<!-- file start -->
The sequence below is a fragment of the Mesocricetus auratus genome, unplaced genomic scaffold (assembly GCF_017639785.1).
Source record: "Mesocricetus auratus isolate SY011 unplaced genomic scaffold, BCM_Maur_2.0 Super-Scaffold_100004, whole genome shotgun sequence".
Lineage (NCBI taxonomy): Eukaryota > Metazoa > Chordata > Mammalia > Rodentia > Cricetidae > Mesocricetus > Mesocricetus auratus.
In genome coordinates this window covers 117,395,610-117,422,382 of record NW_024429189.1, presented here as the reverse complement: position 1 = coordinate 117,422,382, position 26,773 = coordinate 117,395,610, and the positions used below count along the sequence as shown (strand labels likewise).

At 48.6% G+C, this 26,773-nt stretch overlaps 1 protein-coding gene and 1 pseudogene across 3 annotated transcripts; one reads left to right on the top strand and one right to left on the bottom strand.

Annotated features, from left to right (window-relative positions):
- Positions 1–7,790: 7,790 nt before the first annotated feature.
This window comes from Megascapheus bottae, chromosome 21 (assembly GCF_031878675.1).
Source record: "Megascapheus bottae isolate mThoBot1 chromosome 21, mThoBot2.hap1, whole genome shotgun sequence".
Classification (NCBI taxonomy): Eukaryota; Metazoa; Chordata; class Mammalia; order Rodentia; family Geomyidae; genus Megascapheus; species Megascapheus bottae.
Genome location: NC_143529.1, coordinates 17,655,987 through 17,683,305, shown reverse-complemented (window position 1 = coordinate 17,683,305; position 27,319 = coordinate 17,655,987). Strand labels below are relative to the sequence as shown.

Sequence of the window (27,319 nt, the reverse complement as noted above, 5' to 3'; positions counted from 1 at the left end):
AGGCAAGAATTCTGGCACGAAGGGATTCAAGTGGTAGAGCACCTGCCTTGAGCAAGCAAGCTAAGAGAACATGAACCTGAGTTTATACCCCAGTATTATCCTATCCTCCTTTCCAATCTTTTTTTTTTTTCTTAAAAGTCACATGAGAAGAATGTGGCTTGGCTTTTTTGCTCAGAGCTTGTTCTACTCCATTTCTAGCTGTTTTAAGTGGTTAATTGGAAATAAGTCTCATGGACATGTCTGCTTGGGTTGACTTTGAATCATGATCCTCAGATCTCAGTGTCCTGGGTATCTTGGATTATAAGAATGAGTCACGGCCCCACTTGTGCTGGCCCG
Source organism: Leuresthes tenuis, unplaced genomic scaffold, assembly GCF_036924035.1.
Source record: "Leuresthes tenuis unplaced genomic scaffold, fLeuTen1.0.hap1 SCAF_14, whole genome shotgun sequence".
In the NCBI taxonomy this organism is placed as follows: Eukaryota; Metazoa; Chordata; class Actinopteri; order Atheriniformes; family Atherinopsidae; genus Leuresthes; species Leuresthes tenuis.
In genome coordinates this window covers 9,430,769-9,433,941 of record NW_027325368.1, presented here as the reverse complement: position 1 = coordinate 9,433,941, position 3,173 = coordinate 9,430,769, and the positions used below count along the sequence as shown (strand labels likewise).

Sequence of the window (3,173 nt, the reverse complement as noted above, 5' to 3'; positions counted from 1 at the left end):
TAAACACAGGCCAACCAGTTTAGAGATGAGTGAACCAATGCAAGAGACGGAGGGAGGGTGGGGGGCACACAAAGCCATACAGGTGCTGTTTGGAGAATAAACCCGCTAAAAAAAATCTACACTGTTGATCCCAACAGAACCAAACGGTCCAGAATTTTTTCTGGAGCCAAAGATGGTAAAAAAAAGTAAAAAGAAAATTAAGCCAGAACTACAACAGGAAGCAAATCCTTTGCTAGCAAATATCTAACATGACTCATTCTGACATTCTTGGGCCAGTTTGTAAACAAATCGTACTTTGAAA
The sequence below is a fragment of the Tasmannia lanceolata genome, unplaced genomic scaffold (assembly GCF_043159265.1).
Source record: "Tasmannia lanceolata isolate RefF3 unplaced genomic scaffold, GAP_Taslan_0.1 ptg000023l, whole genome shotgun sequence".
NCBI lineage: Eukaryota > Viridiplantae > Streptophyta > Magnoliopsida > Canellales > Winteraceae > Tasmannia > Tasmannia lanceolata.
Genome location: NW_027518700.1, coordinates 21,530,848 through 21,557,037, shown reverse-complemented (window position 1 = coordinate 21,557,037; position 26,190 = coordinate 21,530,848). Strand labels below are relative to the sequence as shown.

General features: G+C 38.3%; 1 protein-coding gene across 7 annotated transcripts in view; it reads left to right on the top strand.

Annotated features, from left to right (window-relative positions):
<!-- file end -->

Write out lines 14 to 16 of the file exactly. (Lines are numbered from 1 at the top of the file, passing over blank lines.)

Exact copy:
Source organism: Leuresthes tenuis, unplaced genomic scaffold, assembly GCF_036924035.1.
Source record: "Leuresthes tenuis unplaced genomic scaffold, fLeuTen1.0.hap1 SCAF_14, whole genome shotgun sequence".
In the NCBI taxonomy this organism is placed as follows: Eukaryota; Metazoa; Chordata; class Actinopteri; order Atheriniformes; family Atherinopsidae; genus Leuresthes; species Leuresthes tenuis.